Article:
The fibre network operator said that the sale could provide funds to increase its planned rollout by an additional 2 million

Back in March, it was announced that UK altnet CityFibre were looking to sell a significant minority stake in the company for up to £1 billion. 

Now, CityFibre CEO Greg Mesch (pictured) has told The Mail on Sunday that the operator in talks with 20 potential investors to purchase up to a 30% stake in the company.

Currently, both West Street Infrastructure Fund (Goldman Sachs) and Antin Infrastructure Fund own a 35% stake in CityFibre, leaving the remaining 30% left up for grabs.

“You’ve got 20 different firms that want to be in fibre infrastructure in the UK. It’s a hot place to be. It’s a great market,” said Mesch.

Mesch explained that the additional funds generated from such a sale could lead to a major increase in the company’s rollout targets over the next five years. The company currently has goals of investing £4 billion in fibre by 2025, aiming to cover a million UK premises by the end of 2021 and 8 million by 2025.

According to Mesch, this target could be increased to 10 million if the potential £1 billion stake sale goes ahead.

It would also give CityFibre a much stronger financial platform from which to compete for rural fibre deployment contracts as part of the government’s £5 billion Project Gigabit programme.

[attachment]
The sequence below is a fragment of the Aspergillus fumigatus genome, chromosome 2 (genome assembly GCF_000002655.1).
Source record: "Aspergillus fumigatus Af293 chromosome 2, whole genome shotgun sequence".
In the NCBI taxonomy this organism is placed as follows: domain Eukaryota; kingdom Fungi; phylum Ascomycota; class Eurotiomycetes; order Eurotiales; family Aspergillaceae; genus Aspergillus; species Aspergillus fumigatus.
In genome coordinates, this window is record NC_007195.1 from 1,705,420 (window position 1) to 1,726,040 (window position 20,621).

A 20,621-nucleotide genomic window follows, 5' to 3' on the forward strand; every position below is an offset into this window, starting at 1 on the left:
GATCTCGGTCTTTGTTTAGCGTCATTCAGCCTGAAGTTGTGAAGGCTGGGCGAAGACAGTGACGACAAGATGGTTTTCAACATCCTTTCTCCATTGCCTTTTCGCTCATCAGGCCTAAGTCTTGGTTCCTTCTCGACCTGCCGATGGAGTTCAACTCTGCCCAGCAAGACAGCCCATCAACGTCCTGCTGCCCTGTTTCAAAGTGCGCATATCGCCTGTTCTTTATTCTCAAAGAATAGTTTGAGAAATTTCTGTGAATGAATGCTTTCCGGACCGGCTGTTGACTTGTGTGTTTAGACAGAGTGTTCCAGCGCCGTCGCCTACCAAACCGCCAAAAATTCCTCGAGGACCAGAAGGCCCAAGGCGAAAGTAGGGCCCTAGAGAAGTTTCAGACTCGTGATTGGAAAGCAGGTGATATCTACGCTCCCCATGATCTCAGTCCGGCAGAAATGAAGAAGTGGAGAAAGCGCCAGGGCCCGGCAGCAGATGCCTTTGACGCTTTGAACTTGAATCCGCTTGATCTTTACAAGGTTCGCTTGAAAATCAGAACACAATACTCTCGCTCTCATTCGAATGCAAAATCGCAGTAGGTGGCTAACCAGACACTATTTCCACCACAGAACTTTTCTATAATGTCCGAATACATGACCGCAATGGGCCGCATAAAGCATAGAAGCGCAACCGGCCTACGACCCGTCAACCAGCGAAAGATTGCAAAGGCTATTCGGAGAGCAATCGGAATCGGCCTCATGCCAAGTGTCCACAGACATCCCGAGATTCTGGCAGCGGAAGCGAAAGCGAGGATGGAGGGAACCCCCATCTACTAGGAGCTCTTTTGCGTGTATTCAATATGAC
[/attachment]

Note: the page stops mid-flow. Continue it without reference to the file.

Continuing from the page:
Naturally, there will be much competition for this programme, with both BT and Virgin Media–O2 looking to scale up their rollout in the coming years, as well as a host of smaller fibre players. BT, for example, is aiming to reach 25 million premises passed with fibre-to-the-premises broadband by the end of 2026.

Nonetheless, Mesch is unperturbed by the scale of BT’s plans, suggesting that CityFibre could match the pace of their fibre deployment.

“We think we can get our build rate equal to or greater than BT’s build rate within the next 24 months,” he said.

CityFibre is increasingly positioning itself as the UK’s third major fibre operator and an cash injection from new investment could give them a boost at a time when competition is becoming fiercer than ever.


Will the UK’s Project Gigabit go far enough when it comes to supporting the development of rural broadband? Find out what the experts think at this year’s live Connected Britain conference 

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